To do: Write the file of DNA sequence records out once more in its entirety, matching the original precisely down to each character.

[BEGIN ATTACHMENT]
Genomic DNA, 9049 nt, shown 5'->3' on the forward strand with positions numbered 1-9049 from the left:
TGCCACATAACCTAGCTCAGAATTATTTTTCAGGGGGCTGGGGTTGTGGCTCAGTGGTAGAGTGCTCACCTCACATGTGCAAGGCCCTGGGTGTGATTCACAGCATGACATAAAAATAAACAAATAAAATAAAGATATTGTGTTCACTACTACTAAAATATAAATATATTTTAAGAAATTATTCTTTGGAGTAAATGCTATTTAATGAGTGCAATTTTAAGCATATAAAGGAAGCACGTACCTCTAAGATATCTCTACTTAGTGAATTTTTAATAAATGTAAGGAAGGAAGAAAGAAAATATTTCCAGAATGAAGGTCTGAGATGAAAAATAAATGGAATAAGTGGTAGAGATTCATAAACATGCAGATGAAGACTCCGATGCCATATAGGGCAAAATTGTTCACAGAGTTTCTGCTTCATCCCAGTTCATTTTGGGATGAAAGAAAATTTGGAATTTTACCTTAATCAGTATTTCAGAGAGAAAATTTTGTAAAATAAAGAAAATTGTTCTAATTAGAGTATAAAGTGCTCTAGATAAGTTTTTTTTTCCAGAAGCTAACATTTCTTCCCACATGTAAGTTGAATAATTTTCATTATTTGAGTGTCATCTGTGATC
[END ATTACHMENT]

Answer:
Genomic DNA, 9049 nt, shown 5'->3' on the forward strand with positions numbered 1-9049 from the left:
TGCCACATAACCTAGCTCAGAATTATTTTTCAGGGGGCTGGGGTTGTGGCTCAGTGGTAGAGTGCTCACCTCACATGTGCAAGGCCCTGGGTGTGATTCACAGCATGACATAAAAATAAACAAATAAAATAAAGATATTGTGTTCACTACTACTAAAATATAAATATATTTTAAGAAATTATTCTTTGGAGTAAATGCTATTTAATGAGTGCAATTTTAAGCATATAAAGGAAGCACGTACCTCTAAGATATCTCTACTTAGTGAATTTTTAATAAATGTAAGGAAGGAAGAAAGAAAATATTTCCAGAATGAAGGTCTGAGATGAAAAATAAATGGAATAAGTGGTAGAGATTCATAAACATGCAGATGAAGACTCCGATGCCATATAGGGCAAAATTGTTCACAGAGTTTCTGCTTCATCCCAGTTCATTTTGGGATGAAAGAAAATTTGGAATTTTACCTTAATCAGTATTTCAGAGAGAAAATTTTGTAAAATAAAGAAAATTGTTCTAATTAGAGTATAAAGTGCTCTAGATAAGTTTTTTTTTCCAGAAGCTAACATTTCTTCCCACATGTAAGTTGAATAATTTTCATTATTTGAGTGTCATCTGTGATC